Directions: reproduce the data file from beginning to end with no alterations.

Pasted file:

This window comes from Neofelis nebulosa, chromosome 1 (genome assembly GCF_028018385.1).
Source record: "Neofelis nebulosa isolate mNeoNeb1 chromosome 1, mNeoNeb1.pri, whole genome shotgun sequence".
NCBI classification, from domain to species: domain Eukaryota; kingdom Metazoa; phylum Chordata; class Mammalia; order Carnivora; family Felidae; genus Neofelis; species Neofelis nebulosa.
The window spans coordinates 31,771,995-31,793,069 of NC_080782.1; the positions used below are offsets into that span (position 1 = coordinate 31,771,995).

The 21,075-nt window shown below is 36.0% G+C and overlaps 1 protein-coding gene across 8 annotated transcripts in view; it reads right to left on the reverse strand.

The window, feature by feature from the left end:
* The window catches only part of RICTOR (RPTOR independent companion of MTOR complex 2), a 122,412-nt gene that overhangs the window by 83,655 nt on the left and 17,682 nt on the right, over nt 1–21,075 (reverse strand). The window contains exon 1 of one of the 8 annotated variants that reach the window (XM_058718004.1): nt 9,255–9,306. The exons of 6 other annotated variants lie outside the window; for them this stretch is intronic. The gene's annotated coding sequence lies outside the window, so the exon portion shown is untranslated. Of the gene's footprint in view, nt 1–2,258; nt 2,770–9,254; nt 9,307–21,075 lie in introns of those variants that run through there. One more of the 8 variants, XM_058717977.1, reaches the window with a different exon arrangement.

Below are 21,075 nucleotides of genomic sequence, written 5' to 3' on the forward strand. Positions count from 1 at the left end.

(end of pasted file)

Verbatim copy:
This window comes from Neofelis nebulosa, chromosome 1 (genome assembly GCF_028018385.1).
Source record: "Neofelis nebulosa isolate mNeoNeb1 chromosome 1, mNeoNeb1.pri, whole genome shotgun sequence".
NCBI classification, from domain to species: domain Eukaryota; kingdom Metazoa; phylum Chordata; class Mammalia; order Carnivora; family Felidae; genus Neofelis; species Neofelis nebulosa.
The window spans coordinates 31,771,995-31,793,069 of NC_080782.1; the positions used below are offsets into that span (position 1 = coordinate 31,771,995).

The 21,075-nt window shown below is 36.0% G+C and overlaps 1 protein-coding gene across 8 annotated transcripts in view; it reads right to left on the reverse strand.

The window, feature by feature from the left end:
* The window catches only part of RICTOR (RPTOR independent companion of MTOR complex 2), a 122,412-nt gene that overhangs the window by 83,655 nt on the left and 17,682 nt on the right, over nt 1–21,075 (reverse strand). The window contains exon 1 of one of the 8 annotated variants that reach the window (XM_058718004.1): nt 9,255–9,306. The exons of 6 other annotated variants lie outside the window; for them this stretch is intronic. The gene's annotated coding sequence lies outside the window, so the exon portion shown is untranslated. Of the gene's footprint in view, nt 1–2,258; nt 2,770–9,254; nt 9,307–21,075 lie in introns of those variants that run through there. One more of the 8 variants, XM_058717977.1, reaches the window with a different exon arrangement.

Below are 21,075 nucleotides of genomic sequence, written 5' to 3' on the forward strand. Positions count from 1 at the left end.